You Fool, You Failed Again! — A Life Lesson on Perfectionism

By valo | Neurodivergent_AI | 28 Jul 2022

A personal experience meeting the reality of failed goals


Being ashamed of one’s failures is toxic for one’s mental health and deters success. (Photo: Canva Pro)

There are times when one feels ashamed of their mistakes. You may worry that others will see you as incompetent or unworthy if they know about your errors. This leads to a perfectionist mindset, where you feel the need to strive for flawlessness in everything you do. While this drive can sometimes lead to notable accomplishments, it also often results in tremendous stress and anxiety. Falling short of one’s own high standards feels like a personal failure, which can be incredibly demoralising. Ultimately, trying to be perfect is both exhausting and fruitless — It is impossible to achieve flawless results 100% of the time, so why bother? Instead, it is important to forgive oneself for mistakes and move on; after all, nobody is perfect!

My recent experience

About three months ago, I decided to take up blogging. I had spent some time thinking about taking up writing seriously. I knew that it might be tricky to post daily with my busy timetable, but I decided to challenge myself anyway. A person smarter than me has noted that a challenge means that it will be difficult; it would be silly to expect that it will be a breeze. So, I challenged myself to post at least once per day for the next 100 days.

The initial excitement was keeping the motivation at a very high level — as happens for many of us. Then, a couple of weeks into the challenge, it was starting to get draining. I also repost my stories to other platforms because I expect to find more readers that way. It was tiring. I had ideas but fitting it was getting ever more difficult. I was pushing through, anyway. At one point, I allowed myself to publish after midnight. It technically counts as the next day, yet, since I have not gone to bed, it feels like the same day in a sense.

This is rather typical for many people but even more strongly expressed among the neurodivergent ones of us, especially for those with ADHD. I even noted it in one of my stories.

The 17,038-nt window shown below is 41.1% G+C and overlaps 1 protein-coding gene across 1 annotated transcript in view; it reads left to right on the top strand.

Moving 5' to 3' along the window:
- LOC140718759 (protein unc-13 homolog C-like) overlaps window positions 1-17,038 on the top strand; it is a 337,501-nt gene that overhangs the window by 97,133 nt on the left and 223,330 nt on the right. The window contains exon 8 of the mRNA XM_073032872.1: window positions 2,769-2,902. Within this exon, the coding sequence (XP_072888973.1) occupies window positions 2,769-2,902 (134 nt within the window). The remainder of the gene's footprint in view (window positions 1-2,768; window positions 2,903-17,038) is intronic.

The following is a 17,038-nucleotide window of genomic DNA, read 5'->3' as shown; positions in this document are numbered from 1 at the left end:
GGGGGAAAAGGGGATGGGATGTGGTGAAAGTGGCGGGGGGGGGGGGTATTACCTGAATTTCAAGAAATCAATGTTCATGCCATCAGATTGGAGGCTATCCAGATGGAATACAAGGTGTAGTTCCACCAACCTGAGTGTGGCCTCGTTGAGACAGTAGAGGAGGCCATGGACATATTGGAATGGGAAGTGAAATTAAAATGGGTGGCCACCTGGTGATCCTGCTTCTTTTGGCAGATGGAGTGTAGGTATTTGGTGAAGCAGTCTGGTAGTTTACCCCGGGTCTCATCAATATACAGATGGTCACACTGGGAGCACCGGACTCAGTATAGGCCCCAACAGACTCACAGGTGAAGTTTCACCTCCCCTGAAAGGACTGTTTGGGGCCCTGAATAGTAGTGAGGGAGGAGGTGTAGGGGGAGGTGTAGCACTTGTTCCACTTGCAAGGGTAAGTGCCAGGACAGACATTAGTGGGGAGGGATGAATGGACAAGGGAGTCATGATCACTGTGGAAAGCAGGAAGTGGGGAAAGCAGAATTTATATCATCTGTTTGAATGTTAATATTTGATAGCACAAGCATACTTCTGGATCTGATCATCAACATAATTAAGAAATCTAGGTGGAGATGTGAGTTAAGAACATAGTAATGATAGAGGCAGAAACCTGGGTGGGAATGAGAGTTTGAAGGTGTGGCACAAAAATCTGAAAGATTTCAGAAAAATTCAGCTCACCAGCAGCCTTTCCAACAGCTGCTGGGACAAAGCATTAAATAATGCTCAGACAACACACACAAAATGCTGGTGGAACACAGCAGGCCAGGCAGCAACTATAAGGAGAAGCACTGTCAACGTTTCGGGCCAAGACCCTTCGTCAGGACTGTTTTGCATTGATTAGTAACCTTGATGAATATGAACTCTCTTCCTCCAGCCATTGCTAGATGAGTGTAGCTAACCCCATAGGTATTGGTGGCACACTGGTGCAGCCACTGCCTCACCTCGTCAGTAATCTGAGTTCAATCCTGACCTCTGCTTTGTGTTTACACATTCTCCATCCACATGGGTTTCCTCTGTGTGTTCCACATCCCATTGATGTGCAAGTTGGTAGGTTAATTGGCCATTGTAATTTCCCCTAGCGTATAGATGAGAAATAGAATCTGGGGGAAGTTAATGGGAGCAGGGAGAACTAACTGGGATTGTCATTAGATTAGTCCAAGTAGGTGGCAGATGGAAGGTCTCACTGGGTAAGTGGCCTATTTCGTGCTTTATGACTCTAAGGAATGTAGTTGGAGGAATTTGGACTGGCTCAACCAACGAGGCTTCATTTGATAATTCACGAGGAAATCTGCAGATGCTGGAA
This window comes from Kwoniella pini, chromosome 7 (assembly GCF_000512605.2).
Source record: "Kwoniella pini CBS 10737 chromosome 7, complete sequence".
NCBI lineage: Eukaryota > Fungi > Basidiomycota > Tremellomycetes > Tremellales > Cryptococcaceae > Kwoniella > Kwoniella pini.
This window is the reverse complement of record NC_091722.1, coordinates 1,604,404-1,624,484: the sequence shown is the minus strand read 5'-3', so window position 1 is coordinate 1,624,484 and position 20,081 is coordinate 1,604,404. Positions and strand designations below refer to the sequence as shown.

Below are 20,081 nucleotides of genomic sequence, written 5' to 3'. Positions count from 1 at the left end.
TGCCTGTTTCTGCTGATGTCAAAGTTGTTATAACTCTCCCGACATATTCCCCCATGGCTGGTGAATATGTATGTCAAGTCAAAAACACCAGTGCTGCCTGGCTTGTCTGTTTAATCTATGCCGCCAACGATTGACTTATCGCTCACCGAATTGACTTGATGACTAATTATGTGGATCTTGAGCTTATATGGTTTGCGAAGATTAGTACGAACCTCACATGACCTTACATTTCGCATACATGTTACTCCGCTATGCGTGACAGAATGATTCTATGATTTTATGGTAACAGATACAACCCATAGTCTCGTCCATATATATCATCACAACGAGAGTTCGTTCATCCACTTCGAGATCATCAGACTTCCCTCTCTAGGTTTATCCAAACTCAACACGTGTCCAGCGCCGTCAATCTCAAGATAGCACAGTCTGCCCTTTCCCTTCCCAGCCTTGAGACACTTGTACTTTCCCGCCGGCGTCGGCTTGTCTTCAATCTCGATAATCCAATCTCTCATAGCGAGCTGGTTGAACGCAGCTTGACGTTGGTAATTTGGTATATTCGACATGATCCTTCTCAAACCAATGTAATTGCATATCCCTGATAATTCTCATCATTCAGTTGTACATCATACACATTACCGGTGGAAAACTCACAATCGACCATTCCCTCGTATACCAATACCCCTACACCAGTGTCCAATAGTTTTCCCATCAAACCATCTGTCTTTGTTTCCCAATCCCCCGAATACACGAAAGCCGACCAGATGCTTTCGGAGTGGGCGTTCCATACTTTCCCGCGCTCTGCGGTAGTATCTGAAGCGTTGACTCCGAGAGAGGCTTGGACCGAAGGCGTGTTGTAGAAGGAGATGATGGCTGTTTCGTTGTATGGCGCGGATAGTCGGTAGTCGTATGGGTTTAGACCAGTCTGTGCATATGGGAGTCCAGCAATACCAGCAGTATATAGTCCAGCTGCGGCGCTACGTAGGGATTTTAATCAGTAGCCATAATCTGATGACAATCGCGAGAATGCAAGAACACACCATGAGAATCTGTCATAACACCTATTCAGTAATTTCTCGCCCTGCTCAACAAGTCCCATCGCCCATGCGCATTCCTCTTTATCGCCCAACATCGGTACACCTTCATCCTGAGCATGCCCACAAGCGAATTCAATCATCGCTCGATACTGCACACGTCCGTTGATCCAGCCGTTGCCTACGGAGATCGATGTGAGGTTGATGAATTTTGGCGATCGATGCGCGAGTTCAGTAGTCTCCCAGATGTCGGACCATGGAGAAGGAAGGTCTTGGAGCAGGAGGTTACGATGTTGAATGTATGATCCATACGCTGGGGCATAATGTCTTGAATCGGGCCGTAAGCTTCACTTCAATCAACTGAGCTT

Living with ADHD: struggles with time management and executive functioning

That was a relief, and I started enjoying writing again to the fullest, worrying less about the clock hitting midnight. I was still feeling more successful when the post came out before that, though. I even published more than once a day on a few occasions, and it felt great. Then came an event which would keep me busy for four days, taking nearly all my awake hours. Still, I thought, I have multiple drafts and ideas, some almost ready for publishing. I will manage to finalise them just before going to bed. 


Yes, I had the drafts. Yet, I overestimated my energy reserves. 

I failed my goal. I am a loser.


Shame is among the most corrosive feelings. (Photo: Canva Pro)

The lesson

While grumpy about my failure, I started thinking what to do. My motivation level was low, yet I was enjoying writing, so I did not want to quit even though I failed. Then I made a realisation.

Is my failure actually a disaster?

Yes, I did not meet my goal. I cannot fix that. Still…

Is that the end of the world?

In fact — not. I enjoyed the time writing, and I even started gathering tiny earnings.

Is my failure fixable?

I cannot go back in time and post articles. But what I can do is to start from day 1 again and go on with my challenge.


There are many paths to the goal. Sometimes one needs to change them. (Photo: Canva Pro)

Getting back on track


  • When something goes wrong, stop and analyse.

  • Evaluate what happens.

  • Find out the reasons.

  • Identify the exact reason.

  • Search for ways that this could be prevented in the future.

  • Think about steps to go back on track towards the goal.

  • Start implementing them.

Final words

Aiming high is always good. Yet, the aim should not be completely rigid. Mistakes will inevitably happen. Some will be minor, others will require change of plans. Maybe the initial path to success will get blocked. Still, flexibility and perseverance are critical to success. Giving up is not an option unless it leads to harmful consequences on one’s physical and mental health.




This article is reposted on my other blogging and social profiles.

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A scientist and artist, a fan of technology, recently became a blogger.


Life with invisible disabilities but full of opportunities. Mental health, autism, ADHD

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